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John D'Emilio

Born: 1948 in Bronx, New York
Pen Name: None

Connection to Illinois: D'Emilio is a professor of history and of women's and gender studies at the University of Illinois at Chicago.

Biography: John D'Emilio is one of the leading and best-known scholars in the area of GLBT studies. Many scholars consider him to be one of the founders of GLBT studies. In addition to being a scholar, he is a social activist who has dedicated a considerable amount of time to various activities helping both GLBT and mainstream social causes. D'Emilio is a professor at the University of Illinois, Chicago where his teaching centers on US history and gender studies.

  • -- Pulitzer Prize Nomination
  • -- Brudner Prize at Yale University, 2005 '''''The World Turned '''''
  • -- Lambda Editor`s Choice Award Literary Award, 2002 '''''Sexual Politics, Sexual Communities '''''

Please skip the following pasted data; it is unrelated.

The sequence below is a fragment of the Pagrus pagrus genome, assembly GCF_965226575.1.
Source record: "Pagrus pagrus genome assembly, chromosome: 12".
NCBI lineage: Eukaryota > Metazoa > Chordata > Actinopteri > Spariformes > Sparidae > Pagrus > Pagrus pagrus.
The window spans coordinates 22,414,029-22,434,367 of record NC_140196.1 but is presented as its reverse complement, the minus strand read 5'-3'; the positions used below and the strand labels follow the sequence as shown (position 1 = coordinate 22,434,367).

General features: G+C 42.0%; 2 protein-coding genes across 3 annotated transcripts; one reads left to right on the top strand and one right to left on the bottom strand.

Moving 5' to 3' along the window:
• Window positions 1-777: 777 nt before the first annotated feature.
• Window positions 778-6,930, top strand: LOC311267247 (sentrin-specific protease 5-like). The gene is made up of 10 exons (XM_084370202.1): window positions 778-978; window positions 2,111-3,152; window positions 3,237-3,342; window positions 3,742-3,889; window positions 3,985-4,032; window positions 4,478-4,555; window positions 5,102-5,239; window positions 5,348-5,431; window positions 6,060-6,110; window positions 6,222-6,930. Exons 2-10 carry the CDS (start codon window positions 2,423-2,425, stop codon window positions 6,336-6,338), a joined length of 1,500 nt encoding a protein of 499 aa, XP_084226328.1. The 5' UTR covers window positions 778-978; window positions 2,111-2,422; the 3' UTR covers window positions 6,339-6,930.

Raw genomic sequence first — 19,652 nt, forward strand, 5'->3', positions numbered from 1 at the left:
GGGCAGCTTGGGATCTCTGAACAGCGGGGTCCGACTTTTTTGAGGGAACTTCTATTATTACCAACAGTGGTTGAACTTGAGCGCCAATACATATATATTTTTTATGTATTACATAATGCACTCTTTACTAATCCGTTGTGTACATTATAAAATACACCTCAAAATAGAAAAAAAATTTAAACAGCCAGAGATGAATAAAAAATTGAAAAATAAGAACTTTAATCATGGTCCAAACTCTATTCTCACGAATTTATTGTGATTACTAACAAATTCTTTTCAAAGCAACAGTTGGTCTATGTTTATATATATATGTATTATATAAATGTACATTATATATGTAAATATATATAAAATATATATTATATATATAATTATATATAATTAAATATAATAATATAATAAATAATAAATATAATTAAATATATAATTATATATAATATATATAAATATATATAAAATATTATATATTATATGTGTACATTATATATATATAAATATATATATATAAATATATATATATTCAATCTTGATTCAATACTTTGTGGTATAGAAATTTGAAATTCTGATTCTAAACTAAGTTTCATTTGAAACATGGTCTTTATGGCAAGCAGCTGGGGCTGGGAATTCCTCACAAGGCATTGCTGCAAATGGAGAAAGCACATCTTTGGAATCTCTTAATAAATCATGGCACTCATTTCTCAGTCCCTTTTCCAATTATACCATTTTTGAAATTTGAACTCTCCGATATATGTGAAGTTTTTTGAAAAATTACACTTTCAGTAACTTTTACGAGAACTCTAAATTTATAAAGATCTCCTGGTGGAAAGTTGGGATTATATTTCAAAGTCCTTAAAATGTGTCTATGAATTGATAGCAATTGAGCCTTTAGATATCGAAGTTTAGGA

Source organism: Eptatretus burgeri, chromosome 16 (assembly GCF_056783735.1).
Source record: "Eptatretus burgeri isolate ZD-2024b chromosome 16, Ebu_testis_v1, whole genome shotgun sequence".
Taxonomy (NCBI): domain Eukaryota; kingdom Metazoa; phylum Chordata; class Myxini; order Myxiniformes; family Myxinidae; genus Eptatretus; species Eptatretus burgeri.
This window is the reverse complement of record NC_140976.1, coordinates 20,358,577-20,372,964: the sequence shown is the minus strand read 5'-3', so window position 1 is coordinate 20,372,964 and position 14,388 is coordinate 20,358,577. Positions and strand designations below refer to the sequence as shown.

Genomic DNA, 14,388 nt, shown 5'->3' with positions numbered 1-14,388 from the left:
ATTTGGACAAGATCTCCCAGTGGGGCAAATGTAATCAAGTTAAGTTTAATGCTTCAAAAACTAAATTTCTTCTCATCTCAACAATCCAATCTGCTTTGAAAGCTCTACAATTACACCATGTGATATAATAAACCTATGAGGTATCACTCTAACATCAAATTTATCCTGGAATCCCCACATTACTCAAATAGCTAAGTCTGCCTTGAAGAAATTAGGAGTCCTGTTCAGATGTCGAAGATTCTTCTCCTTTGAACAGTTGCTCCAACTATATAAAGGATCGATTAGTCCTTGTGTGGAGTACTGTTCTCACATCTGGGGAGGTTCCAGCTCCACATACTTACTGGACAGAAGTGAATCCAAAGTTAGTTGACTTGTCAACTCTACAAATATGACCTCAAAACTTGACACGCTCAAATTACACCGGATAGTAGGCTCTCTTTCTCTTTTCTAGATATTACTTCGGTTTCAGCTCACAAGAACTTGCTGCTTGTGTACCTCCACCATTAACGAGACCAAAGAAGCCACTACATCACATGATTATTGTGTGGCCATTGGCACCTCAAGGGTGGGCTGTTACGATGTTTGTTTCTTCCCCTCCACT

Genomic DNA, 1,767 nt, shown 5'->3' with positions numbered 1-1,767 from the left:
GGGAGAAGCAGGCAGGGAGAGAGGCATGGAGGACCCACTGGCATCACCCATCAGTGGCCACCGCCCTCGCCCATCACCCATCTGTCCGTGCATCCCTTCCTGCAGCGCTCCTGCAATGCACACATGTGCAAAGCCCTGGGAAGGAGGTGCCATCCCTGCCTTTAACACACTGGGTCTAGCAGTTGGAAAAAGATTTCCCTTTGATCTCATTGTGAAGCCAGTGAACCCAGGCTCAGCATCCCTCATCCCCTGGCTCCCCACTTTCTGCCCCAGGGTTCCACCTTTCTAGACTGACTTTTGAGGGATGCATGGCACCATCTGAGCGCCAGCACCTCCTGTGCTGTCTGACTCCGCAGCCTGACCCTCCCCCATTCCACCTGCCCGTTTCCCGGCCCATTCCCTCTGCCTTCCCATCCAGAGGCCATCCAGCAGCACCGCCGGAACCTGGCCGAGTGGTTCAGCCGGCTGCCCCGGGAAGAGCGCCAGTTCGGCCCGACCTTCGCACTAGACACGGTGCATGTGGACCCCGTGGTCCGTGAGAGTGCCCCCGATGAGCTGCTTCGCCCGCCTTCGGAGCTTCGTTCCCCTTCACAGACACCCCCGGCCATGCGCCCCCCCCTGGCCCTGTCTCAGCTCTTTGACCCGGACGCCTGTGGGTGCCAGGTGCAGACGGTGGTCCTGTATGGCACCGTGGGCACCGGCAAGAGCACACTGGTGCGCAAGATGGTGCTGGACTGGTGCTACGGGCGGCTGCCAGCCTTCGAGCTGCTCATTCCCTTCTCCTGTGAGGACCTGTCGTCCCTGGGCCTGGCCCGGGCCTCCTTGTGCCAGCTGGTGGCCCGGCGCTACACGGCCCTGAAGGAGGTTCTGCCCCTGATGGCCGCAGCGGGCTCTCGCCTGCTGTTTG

• -- Stonewall Book Award, 1984 '''''Lost Prophet

Primary Literary Genre(s): Non-Fiction

Primary Audience(s): Adult readers

John D`Emilio on WorldCat :

Selected Titles

Creating change :
ISBN: 0312287127 OCLC: 52586953

St. Martin's Press, New York : 2002.

Recounts how gay, lesbian, bisexual, and transgender Americans were able to make tremendous progress in gaining rights for themselves through public policymaking.

Intimate matters :
ISBN: 9780226923819 OCLC: 783150238

As the first full-length study of the history of sexuality in America, Intimate Matters offers trenchant insights into the sexual behavior of Americans from colonial times to the present. Now, twenty-five years after its first publication, this groundbreaking classic is back in a crucial and updated third edition. With new and extended chapters, D'Emilio and Freedman give us an even deeper understanding of how sexuality has dramatically influenced politics and culture throughout our history and into the present.--Back cover.

Intimate matters :
ISBN: 0226142647 OCLC: 37115017

University of Chicago Press, Chicago : 1997.

Lost prophet :
ISBN: 9781439137482 OCLC: 894237762